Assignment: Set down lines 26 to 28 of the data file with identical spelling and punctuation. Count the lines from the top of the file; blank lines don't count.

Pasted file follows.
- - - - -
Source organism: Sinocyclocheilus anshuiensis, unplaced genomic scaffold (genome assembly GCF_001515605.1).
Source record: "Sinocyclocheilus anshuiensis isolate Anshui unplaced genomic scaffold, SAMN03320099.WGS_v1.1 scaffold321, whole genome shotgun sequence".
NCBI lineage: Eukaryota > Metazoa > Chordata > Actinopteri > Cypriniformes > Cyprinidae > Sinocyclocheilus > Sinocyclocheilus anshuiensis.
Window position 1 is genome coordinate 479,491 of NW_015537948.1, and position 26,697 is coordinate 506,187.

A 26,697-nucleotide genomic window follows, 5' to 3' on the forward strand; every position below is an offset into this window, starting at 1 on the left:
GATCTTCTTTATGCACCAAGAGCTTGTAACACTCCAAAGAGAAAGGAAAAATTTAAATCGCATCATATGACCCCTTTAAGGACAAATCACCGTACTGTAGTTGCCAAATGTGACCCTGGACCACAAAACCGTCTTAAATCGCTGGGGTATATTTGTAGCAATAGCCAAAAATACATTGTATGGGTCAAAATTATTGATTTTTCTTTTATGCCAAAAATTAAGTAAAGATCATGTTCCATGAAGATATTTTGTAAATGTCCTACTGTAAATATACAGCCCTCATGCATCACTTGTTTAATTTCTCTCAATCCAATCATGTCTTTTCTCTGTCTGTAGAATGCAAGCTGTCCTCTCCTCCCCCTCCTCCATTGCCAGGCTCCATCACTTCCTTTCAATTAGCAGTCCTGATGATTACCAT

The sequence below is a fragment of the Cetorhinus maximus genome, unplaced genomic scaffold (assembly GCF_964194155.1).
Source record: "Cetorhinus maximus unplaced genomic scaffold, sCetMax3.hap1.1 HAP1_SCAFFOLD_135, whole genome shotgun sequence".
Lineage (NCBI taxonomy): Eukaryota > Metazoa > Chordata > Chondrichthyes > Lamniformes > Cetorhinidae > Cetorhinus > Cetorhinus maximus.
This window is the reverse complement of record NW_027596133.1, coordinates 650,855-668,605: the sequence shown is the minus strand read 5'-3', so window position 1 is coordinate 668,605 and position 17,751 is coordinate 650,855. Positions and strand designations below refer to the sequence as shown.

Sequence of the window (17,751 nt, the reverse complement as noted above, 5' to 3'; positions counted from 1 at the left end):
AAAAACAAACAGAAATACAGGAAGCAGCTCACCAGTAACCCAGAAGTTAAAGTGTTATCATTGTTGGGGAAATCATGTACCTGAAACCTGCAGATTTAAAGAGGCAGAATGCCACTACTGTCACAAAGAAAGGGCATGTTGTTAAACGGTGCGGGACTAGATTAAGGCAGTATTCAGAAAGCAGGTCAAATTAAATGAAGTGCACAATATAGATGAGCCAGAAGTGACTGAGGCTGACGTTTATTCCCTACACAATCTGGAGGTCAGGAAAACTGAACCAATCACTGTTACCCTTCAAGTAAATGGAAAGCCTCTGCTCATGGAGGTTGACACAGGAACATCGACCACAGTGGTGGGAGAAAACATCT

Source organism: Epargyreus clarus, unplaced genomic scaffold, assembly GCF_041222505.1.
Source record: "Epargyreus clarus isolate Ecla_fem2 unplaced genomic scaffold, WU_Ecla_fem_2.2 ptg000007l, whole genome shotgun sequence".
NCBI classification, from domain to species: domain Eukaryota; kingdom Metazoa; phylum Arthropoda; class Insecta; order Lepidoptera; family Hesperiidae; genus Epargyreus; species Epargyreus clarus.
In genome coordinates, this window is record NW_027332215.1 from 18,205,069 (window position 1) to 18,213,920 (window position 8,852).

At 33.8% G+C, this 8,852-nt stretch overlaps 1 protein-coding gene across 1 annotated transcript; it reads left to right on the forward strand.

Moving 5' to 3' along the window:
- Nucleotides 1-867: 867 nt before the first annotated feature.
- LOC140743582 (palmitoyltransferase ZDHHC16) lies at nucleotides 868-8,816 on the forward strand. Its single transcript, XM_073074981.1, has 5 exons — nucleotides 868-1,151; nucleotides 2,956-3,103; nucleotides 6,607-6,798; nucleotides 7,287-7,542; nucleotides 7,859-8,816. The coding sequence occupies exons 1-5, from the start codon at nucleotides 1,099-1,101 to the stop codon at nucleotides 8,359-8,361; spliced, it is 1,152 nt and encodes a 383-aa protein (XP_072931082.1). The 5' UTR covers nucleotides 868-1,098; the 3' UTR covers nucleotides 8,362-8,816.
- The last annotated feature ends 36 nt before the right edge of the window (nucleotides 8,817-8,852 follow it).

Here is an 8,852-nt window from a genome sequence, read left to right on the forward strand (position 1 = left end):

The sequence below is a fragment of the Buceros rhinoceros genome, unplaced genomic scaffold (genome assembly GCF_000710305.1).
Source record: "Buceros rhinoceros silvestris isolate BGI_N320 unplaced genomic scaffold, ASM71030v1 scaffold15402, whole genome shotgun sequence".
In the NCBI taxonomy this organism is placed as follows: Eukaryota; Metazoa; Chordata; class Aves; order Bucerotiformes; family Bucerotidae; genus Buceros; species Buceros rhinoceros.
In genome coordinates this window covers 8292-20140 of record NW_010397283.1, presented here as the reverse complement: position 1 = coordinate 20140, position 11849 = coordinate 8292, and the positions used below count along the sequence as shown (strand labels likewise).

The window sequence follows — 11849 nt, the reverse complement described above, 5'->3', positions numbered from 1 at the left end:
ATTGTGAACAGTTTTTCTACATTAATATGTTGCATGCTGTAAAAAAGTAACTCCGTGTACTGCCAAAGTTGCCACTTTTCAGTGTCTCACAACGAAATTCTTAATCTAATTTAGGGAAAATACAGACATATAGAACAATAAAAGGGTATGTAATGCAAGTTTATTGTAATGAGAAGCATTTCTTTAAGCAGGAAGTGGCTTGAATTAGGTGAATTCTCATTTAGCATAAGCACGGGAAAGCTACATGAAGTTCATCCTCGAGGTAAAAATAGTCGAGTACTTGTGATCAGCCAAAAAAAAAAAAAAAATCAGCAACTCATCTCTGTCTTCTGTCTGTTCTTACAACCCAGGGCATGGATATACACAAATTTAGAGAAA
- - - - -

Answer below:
In genome coordinates this window covers 8292-20140 of record NW_010397283.1, presented here as the reverse complement: position 1 = coordinate 20140, position 11849 = coordinate 8292, and the positions used below count along the sequence as shown (strand labels likewise).

The window sequence follows — 11849 nt, the reverse complement described above, 5'->3', positions numbered from 1 at the left end:
ATTGTGAACAGTTTTTCTACATTAATATGTTGCATGCTGTAAAAAAGTAACTCCGTGTACTGCCAAAGTTGCCACTTTTCAGTGTCTCACAACGAAATTCTTAATCTAATTTAGGGAAAATACAGACATATAGAACAATAAAAGGGTATGTAATGCAAGTTTATTGTAATGAGAAGCATTTCTTTAAGCAGGAAGTGGCTTGAATTAGGTGAATTCTCATTTAGCATAAGCACGGGAAAGCTACATGAAGTTCATCCTCGAGGTAAAAATAGTCGAGTACTTGTGATCAGCCAAAAAAAAAAAAAAAATCAGCAACTCATCTCTGTCTTCTGTCTGTTCTTACAACCCAGGGCATGGATATACACAAATTTAGAGAAA